Leaf Resources’ green technology reshapes pine chemical market

Leaf Resources ASX LER green technology pine chemical market Glycell Apple Tree Creek
Leaf Resources has secured loan facilities to fund an expansion of its Apple Tree Creek plant in Queensland.

Leaf Resources (ASX: LER) is making strides in its mission to become a global supplier of sustainable natural chemicals with an expansion of its pine chemical plant on the horizon.

The company’s two highly complementary ‘green’ technologies aim to replace petroleum-based chemicals and plastics as the world shifts from its reliance on fossil fuels to a more sustainable bio-economy.

Known as the Glycell Process, Leaf’s proprietary technology converts non-food plant biomass into lignin and industrial sugars to produce useful, sustainable and renewable chemicals, biodegradable biomaterials and recyclable biomaterials.

The second technology is the result of the company’s diversification into the organic pine chemicals manufacturing market at the end of 2020 via the strategic acquisition of Essential Queensland.

Essential Queensland had developed a process to extract rosin and terpenes from pine logs and was already in the late stages of plant construction at acquisition.

In March, Leaf unveiled the completed Apple Tree Creek plant and announced the successful first production of terpene and rosin.

Since then, Leaf  director Terry Gray confirmed the plant moved to continuous operation as it ramps up to meet its targeted full operational run rate of 8,000 tonnes per annum.

The company recently secured loan facilities and is assessing the potential for a material expansion. Leaf believes there are significant growth opportunities with the potential for multiple plants in Australia and internationally.

The Glycell Process

Leaf’s Glycell Process is a pre-treatment technology that works by breaking down plant biomass at a lower temperature and pressure to generate a higher yield of cellulose than conventional approaches.

Glycell pre-treatment is followed by enzymatic hydrolysis which converts cellulose into cellulosic (industrial) sugars – these are a major feedstock for the multi-billion-dollar bio-based chemicals, bioplastics and biofuels markets.

The process also yields valuable co-products including lignin (used to coat biodegradable packing, for example), hemicellulose and refined glycerol (for applications including cosmetics, animal feed and lubricants).

Leaf’s transformational move to acquire Essential Queensland

Leaf came up against operational challenges last year, particularly as a result of the global pandemic, but it recommenced trading on the ASX in late December after finalising a $3 million fundraising and the scrip acquisition of 100% of the issued capital of Essential Queensland.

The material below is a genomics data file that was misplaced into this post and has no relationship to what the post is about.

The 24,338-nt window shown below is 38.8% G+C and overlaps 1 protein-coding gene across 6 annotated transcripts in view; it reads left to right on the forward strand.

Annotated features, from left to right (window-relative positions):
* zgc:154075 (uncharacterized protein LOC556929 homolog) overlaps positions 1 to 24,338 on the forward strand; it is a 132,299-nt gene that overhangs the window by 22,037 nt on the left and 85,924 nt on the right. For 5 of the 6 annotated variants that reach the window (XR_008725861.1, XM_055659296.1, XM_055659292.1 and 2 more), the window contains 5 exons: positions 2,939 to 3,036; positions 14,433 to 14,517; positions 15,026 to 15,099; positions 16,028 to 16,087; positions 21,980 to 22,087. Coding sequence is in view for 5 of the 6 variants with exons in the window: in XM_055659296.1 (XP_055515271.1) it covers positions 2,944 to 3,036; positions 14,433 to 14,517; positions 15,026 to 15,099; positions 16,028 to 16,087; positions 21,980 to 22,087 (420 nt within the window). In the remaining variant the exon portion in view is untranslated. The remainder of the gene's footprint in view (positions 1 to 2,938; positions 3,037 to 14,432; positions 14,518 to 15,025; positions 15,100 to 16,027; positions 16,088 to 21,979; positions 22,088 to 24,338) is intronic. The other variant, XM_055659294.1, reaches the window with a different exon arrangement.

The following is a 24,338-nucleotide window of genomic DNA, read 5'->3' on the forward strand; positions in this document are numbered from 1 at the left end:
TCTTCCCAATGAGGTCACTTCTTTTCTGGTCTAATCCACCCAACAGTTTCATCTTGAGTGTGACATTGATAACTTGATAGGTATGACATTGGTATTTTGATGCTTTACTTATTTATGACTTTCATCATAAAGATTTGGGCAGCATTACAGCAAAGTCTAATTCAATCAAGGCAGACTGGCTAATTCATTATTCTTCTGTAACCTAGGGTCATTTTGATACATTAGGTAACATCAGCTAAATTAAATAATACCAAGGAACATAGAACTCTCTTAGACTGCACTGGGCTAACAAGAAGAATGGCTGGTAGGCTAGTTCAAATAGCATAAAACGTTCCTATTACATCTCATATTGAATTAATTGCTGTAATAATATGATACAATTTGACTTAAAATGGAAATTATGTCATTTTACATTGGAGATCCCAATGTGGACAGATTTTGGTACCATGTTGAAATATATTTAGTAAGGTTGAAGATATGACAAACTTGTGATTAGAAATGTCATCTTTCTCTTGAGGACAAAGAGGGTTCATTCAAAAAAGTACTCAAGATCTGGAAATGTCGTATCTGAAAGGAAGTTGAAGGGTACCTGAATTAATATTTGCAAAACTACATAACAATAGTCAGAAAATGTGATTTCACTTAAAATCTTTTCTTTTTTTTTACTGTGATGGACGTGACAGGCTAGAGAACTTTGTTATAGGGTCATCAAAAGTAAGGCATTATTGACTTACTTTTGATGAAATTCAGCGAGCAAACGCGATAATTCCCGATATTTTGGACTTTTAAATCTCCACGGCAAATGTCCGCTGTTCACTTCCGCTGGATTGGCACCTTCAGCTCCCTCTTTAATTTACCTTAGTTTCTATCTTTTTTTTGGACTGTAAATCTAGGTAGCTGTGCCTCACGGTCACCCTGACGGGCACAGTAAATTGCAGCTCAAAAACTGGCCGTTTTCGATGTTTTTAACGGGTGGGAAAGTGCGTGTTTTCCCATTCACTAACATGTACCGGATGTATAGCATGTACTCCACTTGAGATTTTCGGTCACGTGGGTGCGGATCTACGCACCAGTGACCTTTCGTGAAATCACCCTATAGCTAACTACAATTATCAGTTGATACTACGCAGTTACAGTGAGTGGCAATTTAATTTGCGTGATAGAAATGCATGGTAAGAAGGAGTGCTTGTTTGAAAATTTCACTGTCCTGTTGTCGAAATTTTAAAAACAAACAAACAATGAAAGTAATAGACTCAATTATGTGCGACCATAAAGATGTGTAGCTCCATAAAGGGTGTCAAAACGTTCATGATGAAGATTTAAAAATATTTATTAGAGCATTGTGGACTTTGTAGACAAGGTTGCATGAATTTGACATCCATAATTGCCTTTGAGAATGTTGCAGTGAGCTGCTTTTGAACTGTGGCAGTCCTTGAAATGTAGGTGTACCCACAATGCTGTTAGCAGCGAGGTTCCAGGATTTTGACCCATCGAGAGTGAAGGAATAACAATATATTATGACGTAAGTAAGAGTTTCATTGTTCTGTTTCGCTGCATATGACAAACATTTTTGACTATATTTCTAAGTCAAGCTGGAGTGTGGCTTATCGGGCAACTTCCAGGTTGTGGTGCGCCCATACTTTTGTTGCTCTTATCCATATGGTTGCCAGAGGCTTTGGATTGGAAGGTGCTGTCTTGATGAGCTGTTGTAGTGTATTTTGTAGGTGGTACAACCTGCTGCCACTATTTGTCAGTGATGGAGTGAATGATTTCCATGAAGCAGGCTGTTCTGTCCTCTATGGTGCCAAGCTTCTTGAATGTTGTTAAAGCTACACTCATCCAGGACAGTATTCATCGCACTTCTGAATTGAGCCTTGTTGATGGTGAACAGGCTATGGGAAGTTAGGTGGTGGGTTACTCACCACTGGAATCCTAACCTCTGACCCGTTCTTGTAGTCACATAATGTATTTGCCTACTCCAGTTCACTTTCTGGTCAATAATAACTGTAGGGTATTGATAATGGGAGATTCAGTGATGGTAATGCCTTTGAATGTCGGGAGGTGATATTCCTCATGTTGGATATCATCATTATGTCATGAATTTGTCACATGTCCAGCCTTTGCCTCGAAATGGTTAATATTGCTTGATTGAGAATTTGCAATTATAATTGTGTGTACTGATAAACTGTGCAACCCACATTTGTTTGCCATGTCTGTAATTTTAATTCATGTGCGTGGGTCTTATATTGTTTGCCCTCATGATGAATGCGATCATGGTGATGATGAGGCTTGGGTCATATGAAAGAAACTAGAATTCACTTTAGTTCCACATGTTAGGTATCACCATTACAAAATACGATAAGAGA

Essential Queensland believes it is embarking on the “biggest step change that the US$10 billion pine chemicals industry has experienced since the 1950s”.

Leaf considered its process to extract rosin and terpenes from pine as “highly complementary” to the company’s biomass-to-functional industrial sugars technology.

More than two-thirds ($2.05 million) of Leaf’s fundraising was allocated to optimising the Apple Tree Creek plant.

Apple Tree Creek plant expansion

First production of terpene and rosin from Essential Queensland’s newly constructed Apple Tree Creek plant began in March.

Operations are currently being fine-tuned with the plant continuing to ramp up to meet Leaf’s targeted 8,000tpa run rate of pine chemical production.

The company has been working to boost chemical production capacity at the site and said talks were underway with various parties to increase both the supply of raw materials and sales offtake of rosin to meet this increased plant capacity.

Leaf also recently secured a $1.3 million loan secured against research and development rebate receivables, as well as a $2 million facility agreement with Altor Capital.

These funds secured  the purchase of front-end wood handling and chipping equipment with a processing capacity to support chemical production capacity up to 32,000tpa.

Meanwhile, Leaf noted in an investor presentation its intention to achieve growth by establishing multiple plants in Australia and internationally.

A timeline in the presentation revealed its plans to “begin assessment of greenfield and/or brownfield expansion” in mid-2021.

The pine chemical market

According to Leaf, the global pine chemicals market is worth more than US$10 billion (A$13.3 billion) and has been estimated to grow at a compound annual growth rate of over 5% in coming years.

Rosin and terpenes from pine are used in a variety of consumer products such as perfumes, cosmetics, food additives including soft drink flavours, adhesives, fragrances in soaps and household cleaners, disinfectants, synthetic rubbers, printing inks and even resins in automobile tyres.

Essential Queensland’s view that market demand and the price of pine chemicals will continue to grow in line with global demand for sustainable renewable chemicals is supported by diminishing pine chemical supply sources due to high extraction costs and inefficient “old world” practices including labour-based tree tapping production methods.

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